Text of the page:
THE BLOG
04/17/2013 12:19 pm ET | Updated Jun 17, 2013

Proactive Domestic Security -- Dare I Suggest Drones...

The subject of 'drones' has become increasingly divisive of late. The Unmanned Arial Vehicle (UAV) has become the CIA's primary means of assassinating suspected terrorists and insurgents overseas, hell-bent on waging war against the U.S. and the West. Basic constitutional rights such as personal security (the right not to be killed, injured or abused), personal liberty, or the right to a fair trial, are, it seems, no longer guaranteed, even if you own a U.S. passport.

It is the killing of U.S.-born cleric Anwar al-Awlaki in Yemen in 2011 that has sparked a fierce debate over the potential use of hellfire clad drones in U.S. airspace, and the executive power of the Commander in Chief to authorize strikes with lethal intent.

But in the aftermath of the two bombs detonated on April 15, 2013, at the finish line of the Boston Marathon, it is the use of UAV technology that could bolster, rather than violate, the basic constitutional rights of law abiding citizens in the U.S. homeland.

The contemporary international security environment has morphed rapidly since the Cold War into unconventional threats transcending the traditional boundaries of warfare, equipment and protocol. Countering the insurgencies in Iraq and Afghanistan has required the U.S. Department of Defense to rapidly evolve its mindset in both doctrine and equipment.

Tanks, air defense fighters and frigates may be effective against the likes of Kim Jon Un's conventional army but not against the asymmetric tendencies of the Taliban, al Qaeda or domestic terror groups. UAVs and their ability to conduct non-kinetic, covert, and enduring surveillance have, and continue to be, instrumental in the war against terror.

Sanctioning kinetic activity using drones in U.S. airspace, as part of a Department of Homeland Security (DHS) concept of operations, is under no circumstances acceptable -- the risk of collateral is too great and the Rules of Engagement (RoE) lack significant credibility and remain controversial, as demonstrated by the CIA in Yemen. But would daily surveillance from an airborne platform in the days leading up to and during the Boston Marathon have prevented the tragedy, or at least provided law enforcement officials with greater situational awareness in pursuing the perpetrators?

Twenty-four-hour pattern of life (POL) surveillance by a UAV over the areas of intense crowd activity along the route may have unveiled suspicious activity. POL is exactly that, the monitoring of areas of interest for human activity. UAVs sit for days over designated target areas all over the Middle East monitoring suspects and tracking their activity. The amount of surveillance and intelligence gathering is staggering and essential to build a case for 'lifting' a target. The culmination of such activity is not, as most would believe given recent reporting, the launch of a Hellfire missile, but the trigger mechanism to apprehend the subject using ground forces. I was a chief operations officer in Baghdad working with a specialized unit responsible for seizing high value targets within various insurgent networks. The UAV (non-kinetic) was our principle source of intelligence -- the camera feed was detailed and enabled the successful pursuit of those wishing to wreak havoc in Iraq's capital and the region.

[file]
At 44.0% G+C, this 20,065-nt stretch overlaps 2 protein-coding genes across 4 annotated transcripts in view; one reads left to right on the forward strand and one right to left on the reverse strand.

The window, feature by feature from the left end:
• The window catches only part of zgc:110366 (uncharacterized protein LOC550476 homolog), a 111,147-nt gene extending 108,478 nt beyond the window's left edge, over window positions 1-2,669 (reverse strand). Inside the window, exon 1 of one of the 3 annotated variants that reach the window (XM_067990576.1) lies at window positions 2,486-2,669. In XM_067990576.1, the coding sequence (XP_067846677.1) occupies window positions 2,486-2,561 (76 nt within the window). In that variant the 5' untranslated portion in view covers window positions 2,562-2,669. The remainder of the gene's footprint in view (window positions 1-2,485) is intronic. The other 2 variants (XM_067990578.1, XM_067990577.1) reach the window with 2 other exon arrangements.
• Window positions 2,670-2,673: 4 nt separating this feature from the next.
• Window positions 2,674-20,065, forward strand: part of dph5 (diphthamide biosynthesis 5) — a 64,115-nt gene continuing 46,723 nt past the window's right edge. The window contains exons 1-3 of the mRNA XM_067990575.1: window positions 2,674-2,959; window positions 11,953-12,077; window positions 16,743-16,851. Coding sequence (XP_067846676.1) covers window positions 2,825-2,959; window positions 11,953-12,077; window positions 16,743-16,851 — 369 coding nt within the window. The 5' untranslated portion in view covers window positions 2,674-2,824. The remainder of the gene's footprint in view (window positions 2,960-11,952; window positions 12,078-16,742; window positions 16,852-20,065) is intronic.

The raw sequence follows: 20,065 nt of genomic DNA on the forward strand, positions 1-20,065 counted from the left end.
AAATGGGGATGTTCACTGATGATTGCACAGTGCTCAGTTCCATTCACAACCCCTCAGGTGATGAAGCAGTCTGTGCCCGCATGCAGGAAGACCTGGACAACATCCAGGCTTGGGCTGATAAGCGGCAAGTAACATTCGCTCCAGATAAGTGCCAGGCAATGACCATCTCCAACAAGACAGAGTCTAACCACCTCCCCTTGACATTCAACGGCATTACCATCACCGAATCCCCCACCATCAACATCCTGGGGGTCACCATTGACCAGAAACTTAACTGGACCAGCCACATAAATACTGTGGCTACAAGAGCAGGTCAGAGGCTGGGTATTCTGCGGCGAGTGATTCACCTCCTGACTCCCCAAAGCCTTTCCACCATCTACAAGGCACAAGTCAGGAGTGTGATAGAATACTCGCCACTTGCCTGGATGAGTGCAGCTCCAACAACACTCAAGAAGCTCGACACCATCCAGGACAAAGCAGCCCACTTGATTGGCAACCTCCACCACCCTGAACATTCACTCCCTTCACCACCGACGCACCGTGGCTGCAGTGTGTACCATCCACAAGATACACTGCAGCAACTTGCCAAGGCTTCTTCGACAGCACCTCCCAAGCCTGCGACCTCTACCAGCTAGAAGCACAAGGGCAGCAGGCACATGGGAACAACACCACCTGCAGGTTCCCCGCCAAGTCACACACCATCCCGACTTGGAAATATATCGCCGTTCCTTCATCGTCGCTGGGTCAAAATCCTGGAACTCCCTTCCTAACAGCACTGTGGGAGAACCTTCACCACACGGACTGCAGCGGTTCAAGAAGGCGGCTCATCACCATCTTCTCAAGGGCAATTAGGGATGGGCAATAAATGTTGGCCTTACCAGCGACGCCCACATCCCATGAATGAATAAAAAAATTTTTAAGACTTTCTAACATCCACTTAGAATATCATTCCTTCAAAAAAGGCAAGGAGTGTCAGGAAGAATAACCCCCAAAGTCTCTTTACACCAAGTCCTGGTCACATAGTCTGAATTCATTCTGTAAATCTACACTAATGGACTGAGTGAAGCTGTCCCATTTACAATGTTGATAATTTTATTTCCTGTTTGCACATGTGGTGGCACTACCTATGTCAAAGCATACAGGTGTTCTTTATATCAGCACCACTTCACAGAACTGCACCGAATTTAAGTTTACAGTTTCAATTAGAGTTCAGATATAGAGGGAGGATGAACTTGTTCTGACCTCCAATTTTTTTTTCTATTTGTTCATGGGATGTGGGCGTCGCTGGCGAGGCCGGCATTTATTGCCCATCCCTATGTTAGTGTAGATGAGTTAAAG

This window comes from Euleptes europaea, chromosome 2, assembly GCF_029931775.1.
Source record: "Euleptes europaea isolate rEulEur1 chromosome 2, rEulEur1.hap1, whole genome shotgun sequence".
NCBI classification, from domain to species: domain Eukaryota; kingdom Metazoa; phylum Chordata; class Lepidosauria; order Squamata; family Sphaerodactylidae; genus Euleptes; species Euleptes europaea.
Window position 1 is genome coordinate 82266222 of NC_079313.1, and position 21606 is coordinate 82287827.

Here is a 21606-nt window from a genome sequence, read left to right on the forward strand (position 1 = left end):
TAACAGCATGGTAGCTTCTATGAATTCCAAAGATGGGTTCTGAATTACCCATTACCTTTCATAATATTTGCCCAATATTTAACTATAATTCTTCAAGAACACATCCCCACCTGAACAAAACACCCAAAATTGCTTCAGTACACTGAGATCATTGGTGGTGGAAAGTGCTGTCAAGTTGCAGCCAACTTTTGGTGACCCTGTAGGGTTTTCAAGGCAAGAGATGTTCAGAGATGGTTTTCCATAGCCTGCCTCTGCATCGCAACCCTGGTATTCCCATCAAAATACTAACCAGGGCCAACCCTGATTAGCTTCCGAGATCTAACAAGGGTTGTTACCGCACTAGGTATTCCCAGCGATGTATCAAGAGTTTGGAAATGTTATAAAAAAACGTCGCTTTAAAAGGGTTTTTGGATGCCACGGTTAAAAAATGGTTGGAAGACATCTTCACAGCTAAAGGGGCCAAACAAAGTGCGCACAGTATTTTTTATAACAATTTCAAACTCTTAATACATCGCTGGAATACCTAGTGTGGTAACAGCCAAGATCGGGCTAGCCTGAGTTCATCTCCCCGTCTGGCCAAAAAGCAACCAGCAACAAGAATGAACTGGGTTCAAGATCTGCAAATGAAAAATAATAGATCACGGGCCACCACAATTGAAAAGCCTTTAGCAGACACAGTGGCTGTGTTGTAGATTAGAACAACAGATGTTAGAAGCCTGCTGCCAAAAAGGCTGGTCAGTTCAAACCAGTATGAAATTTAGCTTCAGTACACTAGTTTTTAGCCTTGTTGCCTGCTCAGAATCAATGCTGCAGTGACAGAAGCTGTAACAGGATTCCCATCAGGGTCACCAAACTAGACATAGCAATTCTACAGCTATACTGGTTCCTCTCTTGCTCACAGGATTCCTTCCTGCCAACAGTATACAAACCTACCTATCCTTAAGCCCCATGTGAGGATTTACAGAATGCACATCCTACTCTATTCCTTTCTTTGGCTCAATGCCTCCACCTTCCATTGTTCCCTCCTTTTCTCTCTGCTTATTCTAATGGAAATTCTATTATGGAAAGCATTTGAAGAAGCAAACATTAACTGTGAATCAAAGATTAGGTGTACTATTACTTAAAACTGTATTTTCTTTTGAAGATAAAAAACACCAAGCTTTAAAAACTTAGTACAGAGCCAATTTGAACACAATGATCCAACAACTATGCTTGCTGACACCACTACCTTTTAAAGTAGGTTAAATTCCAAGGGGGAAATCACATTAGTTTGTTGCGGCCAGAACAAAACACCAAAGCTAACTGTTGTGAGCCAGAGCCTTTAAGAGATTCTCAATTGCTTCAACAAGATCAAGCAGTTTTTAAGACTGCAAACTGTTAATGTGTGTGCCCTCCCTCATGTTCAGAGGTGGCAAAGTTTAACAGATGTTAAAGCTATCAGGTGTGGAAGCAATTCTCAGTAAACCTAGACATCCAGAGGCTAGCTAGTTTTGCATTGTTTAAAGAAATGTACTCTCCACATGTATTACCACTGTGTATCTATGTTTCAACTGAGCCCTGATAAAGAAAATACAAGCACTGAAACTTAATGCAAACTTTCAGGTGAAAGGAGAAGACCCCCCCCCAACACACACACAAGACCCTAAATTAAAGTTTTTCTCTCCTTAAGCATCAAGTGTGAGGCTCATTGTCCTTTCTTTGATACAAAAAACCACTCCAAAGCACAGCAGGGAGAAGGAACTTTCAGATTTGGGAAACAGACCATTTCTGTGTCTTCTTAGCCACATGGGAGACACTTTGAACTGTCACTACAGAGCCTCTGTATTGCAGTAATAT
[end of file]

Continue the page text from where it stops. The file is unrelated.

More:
Infrared-capable cameras provide the eyes of the UAV, and technology exists to monitor frequencies for chatter that might also alert authorities to any terror plots. The suggestion of 'eyes and ears' surveillance sparks fierce debate over the right 'to enjoy privacy in all matters in which the rights of others are not violated.'

But should both not be able to coexist in the pursuit of providing the American public with improved security at public events, given the nature of today's heightened security landscape? At the heart of any considered plans for increased surveillance activity is the constitutional right to 'be secure in one's person, house, papers, vehicle, and effects against unreasonable searches and seizures' -- this right should not be compromised in any way whatsoever.

Closed-circuit TV you might argue is another divisive option. The City of London is littered with cameras on almost every corner providing blanket coverage but such surveillance equipment would be permanent and have constraints on tracking suspicious subjects as well as limited or no ability to monitor chatter. CCTV capability while potentially a deterrent (the 2012 London Olympics passed without incident) mostly comes into play post an event and during any subsequent investigation to track and apprehend the person or group responsible.

'If you see something, say something' should also be reinforced. In the case of Boston, it appears two bags were left unattended near the finish line. A member of the public noticing the suspicious packages may have alerted law enforcement officials early but most of the spectators will have been focusing on and enjoying the competitors finishing the race. The use of a UAV would provide security officials with an unobtrusive and dedicated eye in the sky.

It is building the trust of the American public that provides one of the biggest hurdles to exploring UAVs as a viable option for domestic security. Unfortunately, the unintended consequences of CIA drone operations overseas may well have pushed the notion of using UAVs as a valuable proactive and preventative homeland security capability, beyond what the American public is willing to accept. The idea of increased surveillance by UAVs may well be unpopular, but should proactive security surveillance measures harnessing the latest technology not be a viable alternative to the reactive scramble for evidence in the aftermath of incidents like the Boston marathon bombings?